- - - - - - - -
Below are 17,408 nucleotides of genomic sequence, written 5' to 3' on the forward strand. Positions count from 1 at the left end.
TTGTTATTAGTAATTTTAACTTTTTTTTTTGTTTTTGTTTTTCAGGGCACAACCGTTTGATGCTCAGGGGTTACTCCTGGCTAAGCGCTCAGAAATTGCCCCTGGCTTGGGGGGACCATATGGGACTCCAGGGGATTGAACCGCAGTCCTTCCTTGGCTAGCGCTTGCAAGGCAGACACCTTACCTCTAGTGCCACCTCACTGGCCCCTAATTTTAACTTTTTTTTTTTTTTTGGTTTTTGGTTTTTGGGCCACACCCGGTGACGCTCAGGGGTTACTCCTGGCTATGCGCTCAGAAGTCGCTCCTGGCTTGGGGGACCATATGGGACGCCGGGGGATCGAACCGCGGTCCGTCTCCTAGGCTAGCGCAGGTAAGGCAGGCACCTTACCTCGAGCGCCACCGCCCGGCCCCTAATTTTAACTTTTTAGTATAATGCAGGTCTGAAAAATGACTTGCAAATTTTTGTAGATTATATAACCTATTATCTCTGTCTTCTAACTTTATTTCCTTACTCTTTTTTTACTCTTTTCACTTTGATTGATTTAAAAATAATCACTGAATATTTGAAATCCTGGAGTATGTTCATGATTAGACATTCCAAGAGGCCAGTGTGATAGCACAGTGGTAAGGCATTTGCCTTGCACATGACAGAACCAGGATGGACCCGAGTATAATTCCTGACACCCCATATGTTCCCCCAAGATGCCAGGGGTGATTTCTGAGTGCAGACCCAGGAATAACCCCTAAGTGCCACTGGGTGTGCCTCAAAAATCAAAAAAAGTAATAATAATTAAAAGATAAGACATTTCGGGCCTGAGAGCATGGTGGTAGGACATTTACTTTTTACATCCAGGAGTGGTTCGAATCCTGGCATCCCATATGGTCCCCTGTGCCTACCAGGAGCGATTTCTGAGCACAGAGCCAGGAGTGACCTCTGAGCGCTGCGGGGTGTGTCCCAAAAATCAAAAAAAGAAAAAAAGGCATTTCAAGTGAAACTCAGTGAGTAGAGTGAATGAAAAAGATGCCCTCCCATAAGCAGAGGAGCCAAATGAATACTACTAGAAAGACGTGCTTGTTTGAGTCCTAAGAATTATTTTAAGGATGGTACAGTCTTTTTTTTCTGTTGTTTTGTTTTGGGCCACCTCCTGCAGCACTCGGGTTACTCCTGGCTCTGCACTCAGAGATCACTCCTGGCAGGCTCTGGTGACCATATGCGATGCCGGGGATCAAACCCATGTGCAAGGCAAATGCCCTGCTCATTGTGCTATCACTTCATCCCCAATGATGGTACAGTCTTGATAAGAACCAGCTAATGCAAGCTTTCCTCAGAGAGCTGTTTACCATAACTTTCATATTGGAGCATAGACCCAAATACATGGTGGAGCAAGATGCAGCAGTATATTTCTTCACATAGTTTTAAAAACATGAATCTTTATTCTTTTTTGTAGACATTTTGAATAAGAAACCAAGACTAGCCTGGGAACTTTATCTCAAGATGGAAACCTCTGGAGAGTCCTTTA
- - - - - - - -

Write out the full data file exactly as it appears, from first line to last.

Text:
Below are 17,408 nucleotides of genomic sequence, written 5' to 3' on the forward strand. Positions count from 1 at the left end.
TTGTTATTAGTAATTTTAACTTTTTTTTTTGTTTTTGTTTTTCAGGGCACAACCGTTTGATGCTCAGGGGTTACTCCTGGCTAAGCGCTCAGAAATTGCCCCTGGCTTGGGGGGACCATATGGGACTCCAGGGGATTGAACCGCAGTCCTTCCTTGGCTAGCGCTTGCAAGGCAGACACCTTACCTCTAGTGCCACCTCACTGGCCCCTAATTTTAACTTTTTTTTTTTTTTTGGTTTTTGGTTTTTGGGCCACACCCGGTGACGCTCAGGGGTTACTCCTGGCTATGCGCTCAGAAGTCGCTCCTGGCTTGGGGGACCATATGGGACGCCGGGGGATCGAACCGCGGTCCGTCTCCTAGGCTAGCGCAGGTAAGGCAGGCACCTTACCTCGAGCGCCACCGCCCGGCCCCTAATTTTAACTTTTTAGTATAATGCAGGTCTGAAAAATGACTTGCAAATTTTTGTAGATTATATAACCTATTATCTCTGTCTTCTAACTTTATTTCCTTACTCTTTTTTTACTCTTTTCACTTTGATTGATTTAAAAATAATCACTGAATATTTGAAATCCTGGAGTATGTTCATGATTAGACATTCCAAGAGGCCAGTGTGATAGCACAGTGGTAAGGCATTTGCCTTGCACATGACAGAACCAGGATGGACCCGAGTATAATTCCTGACACCCCATATGTTCCCCCAAGATGCCAGGGGTGATTTCTGAGTGCAGACCCAGGAATAACCCCTAAGTGCCACTGGGTGTGCCTCAAAAATCAAAAAAAGTAATAATAATTAAAAGATAAGACATTTCGGGCCTGAGAGCATGGTGGTAGGACATTTACTTTTTACATCCAGGAGTGGTTCGAATCCTGGCATCCCATATGGTCCCCTGTGCCTACCAGGAGCGATTTCTGAGCACAGAGCCAGGAGTGACCTCTGAGCGCTGCGGGGTGTGTCCCAAAAATCAAAAAAAGAAAAAAAGGCATTTCAAGTGAAACTCAGTGAGTAGAGTGAATGAAAAAGATGCCCTCCCATAAGCAGAGGAGCCAAATGAATACTACTAGAAAGACGTGCTTGTTTGAGTCCTAAGAATTATTTTAAGGATGGTACAGTCTTTTTTTTCTGTTGTTTTGTTTTGGGCCACCTCCTGCAGCACTCGGGTTACTCCTGGCTCTGCACTCAGAGATCACTCCTGGCAGGCTCTGGTGACCATATGCGATGCCGGGGATCAAACCCATGTGCAAGGCAAATGCCCTGCTCATTGTGCTATCACTTCATCCCCAATGATGGTACAGTCTTGATAAGAACCAGCTAATGCAAGCTTTCCTCAGAGAGCTGTTTACCATAACTTTCATATTGGAGCATAGACCCAAATACATGGTGGAGCAAGATGCAGCAGTATATTTCTTCACATAGTTTTAAAAACATGAATCTTTATTCTTTTTTGTAGACATTTTGAATAAGAAACCAAGACTAGCCTGGGAACTTTATCTCAAGATGGAAACCTCTGGAGAGTCCTTTA